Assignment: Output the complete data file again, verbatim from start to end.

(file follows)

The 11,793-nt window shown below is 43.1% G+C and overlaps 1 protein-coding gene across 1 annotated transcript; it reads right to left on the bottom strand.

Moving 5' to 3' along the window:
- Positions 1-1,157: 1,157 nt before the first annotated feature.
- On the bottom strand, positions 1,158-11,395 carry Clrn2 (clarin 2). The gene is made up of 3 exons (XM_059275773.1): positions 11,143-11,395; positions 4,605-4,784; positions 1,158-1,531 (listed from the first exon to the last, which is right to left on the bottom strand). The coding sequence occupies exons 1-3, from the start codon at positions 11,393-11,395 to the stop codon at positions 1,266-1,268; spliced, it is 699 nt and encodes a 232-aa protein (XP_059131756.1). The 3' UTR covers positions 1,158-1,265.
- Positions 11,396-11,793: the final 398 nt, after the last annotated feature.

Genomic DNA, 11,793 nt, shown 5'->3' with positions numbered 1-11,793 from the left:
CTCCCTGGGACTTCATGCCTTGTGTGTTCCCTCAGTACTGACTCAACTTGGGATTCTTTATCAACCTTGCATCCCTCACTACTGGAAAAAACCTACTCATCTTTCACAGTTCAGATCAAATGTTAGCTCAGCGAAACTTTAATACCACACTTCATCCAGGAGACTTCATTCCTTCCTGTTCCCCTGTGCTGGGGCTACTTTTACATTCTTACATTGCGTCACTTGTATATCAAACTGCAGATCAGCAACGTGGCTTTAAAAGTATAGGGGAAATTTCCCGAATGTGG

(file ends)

The 11,793-nt window shown below is 43.1% G+C and overlaps 1 protein-coding gene across 1 annotated transcript; it reads right to left on the bottom strand.

Moving 5' to 3' along the window:
- Positions 1-1,157: 1,157 nt before the first annotated feature.
- On the bottom strand, positions 1,158-11,395 carry Clrn2 (clarin 2). The gene is made up of 3 exons (XM_059275773.1): positions 11,143-11,395; positions 4,605-4,784; positions 1,158-1,531 (listed from the first exon to the last, which is right to left on the bottom strand). The coding sequence occupies exons 1-3, from the start codon at positions 11,393-11,395 to the stop codon at positions 1,266-1,268; spliced, it is 699 nt and encodes a 232-aa protein (XP_059131756.1). The 3' UTR covers positions 1,158-1,265.
- Positions 11,396-11,793: the final 398 nt, after the last annotated feature.

Genomic DNA, 11,793 nt, shown 5'->3' with positions numbered 1-11,793 from the left:
CTCCCTGGGACTTCATGCCTTGTGTGTTCCCTCAGTACTGACTCAACTTGGGATTCTTTATCAACCTTGCATCCCTCACTACTGGAAAAAACCTACTCATCTTTCACAGTTCAGATCAAATGTTAGCTCAGCGAAACTTTAATACCACACTTCATCCAGGAGACTTCATTCCTTCCTGTTCCCCTGTGCTGGGGCTACTTTTACATTCTTACATTGCGTCACTTGTATATCAAACTGCAGATCAGCAACGTGGCTTTAAAAGTATAGGGGAAATTTCCCGAATGTGG